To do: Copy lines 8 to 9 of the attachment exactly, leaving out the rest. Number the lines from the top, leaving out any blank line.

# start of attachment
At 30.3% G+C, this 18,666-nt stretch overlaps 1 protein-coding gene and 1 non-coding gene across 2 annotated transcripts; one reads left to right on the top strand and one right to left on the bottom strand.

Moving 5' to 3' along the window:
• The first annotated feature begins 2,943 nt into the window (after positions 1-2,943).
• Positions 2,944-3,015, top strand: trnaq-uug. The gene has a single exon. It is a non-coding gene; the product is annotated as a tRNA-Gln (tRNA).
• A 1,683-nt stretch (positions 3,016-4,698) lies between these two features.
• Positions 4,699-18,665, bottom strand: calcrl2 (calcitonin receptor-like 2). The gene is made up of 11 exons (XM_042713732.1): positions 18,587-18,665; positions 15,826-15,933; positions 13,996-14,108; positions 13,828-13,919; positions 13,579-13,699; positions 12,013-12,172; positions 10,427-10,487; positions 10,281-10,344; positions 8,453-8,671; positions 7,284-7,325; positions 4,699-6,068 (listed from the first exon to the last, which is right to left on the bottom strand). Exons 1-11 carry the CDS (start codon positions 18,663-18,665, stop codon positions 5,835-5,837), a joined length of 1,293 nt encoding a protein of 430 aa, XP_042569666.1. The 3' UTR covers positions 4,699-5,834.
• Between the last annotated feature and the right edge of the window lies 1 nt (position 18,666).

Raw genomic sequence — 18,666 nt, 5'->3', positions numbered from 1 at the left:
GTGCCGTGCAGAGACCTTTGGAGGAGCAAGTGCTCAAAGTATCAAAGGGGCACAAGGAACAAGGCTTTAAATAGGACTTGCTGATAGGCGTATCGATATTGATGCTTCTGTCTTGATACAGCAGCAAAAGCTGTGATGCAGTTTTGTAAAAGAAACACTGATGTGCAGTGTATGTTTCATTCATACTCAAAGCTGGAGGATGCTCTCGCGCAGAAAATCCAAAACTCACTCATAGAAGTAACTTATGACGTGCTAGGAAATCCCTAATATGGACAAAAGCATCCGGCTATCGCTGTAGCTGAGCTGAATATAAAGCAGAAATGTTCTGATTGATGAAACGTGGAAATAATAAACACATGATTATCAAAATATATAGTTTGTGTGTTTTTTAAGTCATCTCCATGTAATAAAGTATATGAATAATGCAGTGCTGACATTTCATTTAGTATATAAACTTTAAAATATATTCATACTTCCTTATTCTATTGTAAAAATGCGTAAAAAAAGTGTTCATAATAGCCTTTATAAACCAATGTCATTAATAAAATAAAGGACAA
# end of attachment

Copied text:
Raw genomic sequence — 18,666 nt, 5'->3', positions numbered from 1 at the left:
GTGCCGTGCAGAGACCTTTGGAGGAGCAAGTGCTCAAAGTATCAAAGGGGCACAAGGAACAAGGCTTTAAATAGGACTTGCTGATAGGCGTATCGATATTGATGCTTCTGTCTTGATACAGCAGCAAAAGCTGTGATGCAGTTTTGTAAAAGAAACACTGATGTGCAGTGTATGTTTCATTCATACTCAAAGCTGGAGGATGCTCTCGCGCAGAAAATCCAAAACTCACTCATAGAAGTAACTTATGACGTGCTAGGAAATCCCTAATATGGACAAAAGCATCCGGCTATCGCTGTAGCTGAGCTGAATATAAAGCAGAAATGTTCTGATTGATGAAACGTGGAAATAATAAACACATGATTATCAAAATATATAGTTTGTGTGTTTTTTAAGTCATCTCCATGTAATAAAGTATATGAATAATGCAGTGCTGACATTTCATTTAGTATATAAACTTTAAAATATATTCATACTTCCTTATTCTATTGTAAAAATGCGTAAAAAAAGTGTTCATAATAGCCTTTATAAACCAATGTCATTAATAAAATAAAGGACAA